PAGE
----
Photograph of Ghetto Police with Woman Behind Barbed Wire by Henryk Ross taken in 1942, documents life in the Lodz Ghetto set up by the Nazis to isolate the Jewish community before they were sent to death camps at Chelmno and Auschwitz.
BOSTON—In the Linde Family Wing for Contemporary Art at The Museum of Fine Arts, Boston is Memory Unearthed, an exhibition of photographs by Polish Jewish photojournalist Henryk Ross (1910–1991). These images are reminders of a dark period in world history: A period when the Nazis did everything to eradicate the Jews. The photographs provide an extraordinarily rare glimpse of life inside the Lodz Ghetto during its existence from 1940 to 1944.
After the occupation of the city of Lodz by German forces in 1939, the Nazis consolidated the area’s Jewish population by sending them to the Lodz Ghetto located in the heart of Poland. In addition to pushing 160,000 Jews into this poor industrial section of the city, the ghetto was also sealed-off from the outside world. Lodz Ghetto was one of the biggest Jewish slums established by the Nazis, second only to the Warsaw Ghetto. In Warsaw, more than 400,000 Jews were crowded into an area of 1.3 square miles.
Lodz Ghetto like many of the other ghettos set up by the Germans was a way of isolating the Jewish community from the non-Jewish community. Jews in the ghetto were mandated to wear identifying badges or armbands. Life in the Lodz Ghetto was atrocious. In this closed ghetto, there was starvation, diseases, and death. Jews did forced labor and those that did not follow the rules were shot and killed. Even the Jewish police officials who served at the mercy of the German authorities were killed for insubordination. In just four years, more than 40,000 died of starvation.
Henryk Ross was among those confined to the ghetto in 1940. A skilled photographer, Ross was put to work by the Nazi regime as a bureaucratic photographer for the Jewish Administration’s Statistics department. His job was to take official photographs for Jewish identification cards, as well as images used as propaganda that promoted the ghetto’s efficiency.
However, even as Ross performed his forced labor, he used the opportunity to secretly document the harrowing experiences of people in the ghetto. At great risk to his life, he recorded the atrocities of the Nazi rule. To escape the prying eyes of German soldiers, he hid his camera under his shirt and captured brutal realities at the camp when he thought it was safe to do so. Mayhem at the ghetto culminated in the deportation of thousands of Jews to the death camps at Chelmno and Auschwitz.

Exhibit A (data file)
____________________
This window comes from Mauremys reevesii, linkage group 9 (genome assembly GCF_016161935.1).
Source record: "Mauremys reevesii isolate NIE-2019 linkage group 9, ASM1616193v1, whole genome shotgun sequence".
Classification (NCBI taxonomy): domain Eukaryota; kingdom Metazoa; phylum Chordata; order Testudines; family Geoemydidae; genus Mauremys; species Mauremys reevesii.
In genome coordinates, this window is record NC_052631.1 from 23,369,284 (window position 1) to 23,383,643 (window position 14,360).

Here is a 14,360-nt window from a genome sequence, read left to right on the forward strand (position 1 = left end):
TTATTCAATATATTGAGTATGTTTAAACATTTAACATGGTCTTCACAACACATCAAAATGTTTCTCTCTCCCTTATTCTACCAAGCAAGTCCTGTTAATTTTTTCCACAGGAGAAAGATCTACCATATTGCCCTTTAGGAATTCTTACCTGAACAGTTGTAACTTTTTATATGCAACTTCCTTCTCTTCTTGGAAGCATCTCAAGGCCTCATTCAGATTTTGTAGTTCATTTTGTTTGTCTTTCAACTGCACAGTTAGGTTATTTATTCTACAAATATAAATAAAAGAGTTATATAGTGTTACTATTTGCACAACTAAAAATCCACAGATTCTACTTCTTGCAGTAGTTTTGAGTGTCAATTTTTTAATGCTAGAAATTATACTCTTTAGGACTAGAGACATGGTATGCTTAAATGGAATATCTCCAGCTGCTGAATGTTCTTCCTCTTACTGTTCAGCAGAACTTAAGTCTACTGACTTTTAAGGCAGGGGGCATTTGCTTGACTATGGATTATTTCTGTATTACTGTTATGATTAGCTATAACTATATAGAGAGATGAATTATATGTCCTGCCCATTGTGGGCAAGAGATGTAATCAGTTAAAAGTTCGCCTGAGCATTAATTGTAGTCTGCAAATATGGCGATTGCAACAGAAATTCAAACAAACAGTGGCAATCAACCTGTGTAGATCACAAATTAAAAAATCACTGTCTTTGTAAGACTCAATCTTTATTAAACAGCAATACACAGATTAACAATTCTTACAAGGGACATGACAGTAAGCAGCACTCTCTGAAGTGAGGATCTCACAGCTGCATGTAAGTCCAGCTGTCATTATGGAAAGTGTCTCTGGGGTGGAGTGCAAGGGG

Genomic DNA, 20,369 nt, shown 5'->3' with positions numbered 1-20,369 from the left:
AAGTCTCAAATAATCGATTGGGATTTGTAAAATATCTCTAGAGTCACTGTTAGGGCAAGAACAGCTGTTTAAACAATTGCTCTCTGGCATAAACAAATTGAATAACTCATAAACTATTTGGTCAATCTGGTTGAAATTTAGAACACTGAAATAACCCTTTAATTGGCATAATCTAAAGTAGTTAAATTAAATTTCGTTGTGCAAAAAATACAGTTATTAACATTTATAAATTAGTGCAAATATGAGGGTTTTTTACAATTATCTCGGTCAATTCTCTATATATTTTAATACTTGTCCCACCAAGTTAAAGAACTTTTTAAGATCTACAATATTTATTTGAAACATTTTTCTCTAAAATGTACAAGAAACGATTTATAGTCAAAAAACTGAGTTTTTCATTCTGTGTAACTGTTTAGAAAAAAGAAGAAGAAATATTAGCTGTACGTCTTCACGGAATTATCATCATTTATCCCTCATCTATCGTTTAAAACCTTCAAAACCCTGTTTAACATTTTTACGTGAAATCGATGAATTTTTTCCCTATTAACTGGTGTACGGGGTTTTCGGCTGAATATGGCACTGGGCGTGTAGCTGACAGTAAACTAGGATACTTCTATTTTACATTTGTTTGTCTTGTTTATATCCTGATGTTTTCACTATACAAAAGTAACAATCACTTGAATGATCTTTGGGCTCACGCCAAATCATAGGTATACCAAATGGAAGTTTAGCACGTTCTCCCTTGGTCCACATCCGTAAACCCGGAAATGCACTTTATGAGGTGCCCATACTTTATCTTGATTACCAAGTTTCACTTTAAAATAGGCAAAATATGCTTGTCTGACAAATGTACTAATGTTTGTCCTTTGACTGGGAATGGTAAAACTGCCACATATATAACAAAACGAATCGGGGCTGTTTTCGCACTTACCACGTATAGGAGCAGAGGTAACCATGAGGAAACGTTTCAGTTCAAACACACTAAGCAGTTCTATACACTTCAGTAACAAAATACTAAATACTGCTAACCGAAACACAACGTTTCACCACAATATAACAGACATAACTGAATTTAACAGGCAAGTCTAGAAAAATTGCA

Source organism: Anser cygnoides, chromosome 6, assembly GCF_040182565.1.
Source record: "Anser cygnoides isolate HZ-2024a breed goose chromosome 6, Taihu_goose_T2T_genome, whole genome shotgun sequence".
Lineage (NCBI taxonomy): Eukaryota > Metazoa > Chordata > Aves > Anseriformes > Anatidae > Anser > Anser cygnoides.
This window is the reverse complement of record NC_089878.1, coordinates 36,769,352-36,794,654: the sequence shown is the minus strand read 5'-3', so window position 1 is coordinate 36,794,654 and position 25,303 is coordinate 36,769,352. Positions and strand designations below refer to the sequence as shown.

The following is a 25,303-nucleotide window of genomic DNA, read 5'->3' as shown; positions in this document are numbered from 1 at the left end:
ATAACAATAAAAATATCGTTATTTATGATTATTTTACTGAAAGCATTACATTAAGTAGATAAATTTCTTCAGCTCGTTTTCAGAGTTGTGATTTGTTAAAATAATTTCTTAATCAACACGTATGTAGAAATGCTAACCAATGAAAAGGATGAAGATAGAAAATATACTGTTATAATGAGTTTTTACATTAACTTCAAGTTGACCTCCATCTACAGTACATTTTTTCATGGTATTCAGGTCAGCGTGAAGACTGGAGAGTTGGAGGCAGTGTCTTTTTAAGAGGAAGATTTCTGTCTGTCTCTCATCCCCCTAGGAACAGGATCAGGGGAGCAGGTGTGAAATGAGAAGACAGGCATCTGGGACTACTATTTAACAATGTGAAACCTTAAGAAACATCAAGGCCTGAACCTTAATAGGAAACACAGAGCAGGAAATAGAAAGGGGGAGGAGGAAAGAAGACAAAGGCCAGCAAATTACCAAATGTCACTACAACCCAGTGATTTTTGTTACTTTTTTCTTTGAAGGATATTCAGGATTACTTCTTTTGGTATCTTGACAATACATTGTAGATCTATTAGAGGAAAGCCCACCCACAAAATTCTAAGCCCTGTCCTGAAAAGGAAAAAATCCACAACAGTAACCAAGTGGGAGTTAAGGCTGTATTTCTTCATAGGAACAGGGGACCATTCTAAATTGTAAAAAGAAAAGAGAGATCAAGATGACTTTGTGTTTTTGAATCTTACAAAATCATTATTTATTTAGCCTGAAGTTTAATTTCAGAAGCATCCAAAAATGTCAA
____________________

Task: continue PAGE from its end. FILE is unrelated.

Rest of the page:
By 1944, Henryk Ross had accumulated more than 6000 negatives. As the war wound down, he knew that he had to do everything to protect his negatives. To prevent them from falling into the hands of the Nazi soldiers as well as preserve evidence of the tragic historical record, Ross buried the negatives. ‘I buried my negatives in the ground in order that there should be some record of our tragedy,’ he recalls. Ross returned to unearth them after the war was over. To his astonishment, more than half of the original 6,000 were still intact. Even those that were destroyed by water tell their own stories.
More than 200 of those photographs are part of Memory Unearthed at The Museum of Fine Arts, Boston. These previously unknown images document life in one of the many ghettos built by the Nazis to emphasize their hegemony. The centerpiece of the show is an album of contact prints, handcrafted by Ross himself. Shown in its entirety, the contact prints serve as Ross’s summation of his memories, capturing his personal narrative.
To bring context to the photographs, artifacts, including Ross’s own identity card, and ghetto notices are installed as part of the exhibition. A talented Polish Jewish photojournalist and a rare Lodz Ghetto survivor, Ross’s powerful photographs are moving, providing an intimate visual record of the Holocaust. One of the images shows a scrawny woman behind a barbed wire. As she walked by, a Nazi police intently watched her through the barbed wire.
In another image, several children are captured talking through a fence of central prison on Czarnecki prior to deportation. In continuation of that story, another photograph shows children been transported to the Chelmno Nad Nerem (renamed Kulmhof Death Camp) from Lodz Ghetto. What happened to children after they were deported to death camps are well documented in the history books. In 1924, nearly 20,000 Jews were deported to the death camp of Chelmno, and 70,000 more were sent to Auschwitz in 1944. Ross was one of the 877 lucky people that survived the Lodz Ghetto.
Ross died in 1991 in Canada where he lived the remainder of his life. He was 81 years old. In 2007, the Archive of Modern Conflict donated all of his negatives and contact prints to the Art Gallery of Ontario in Toronto that organized this exhibition.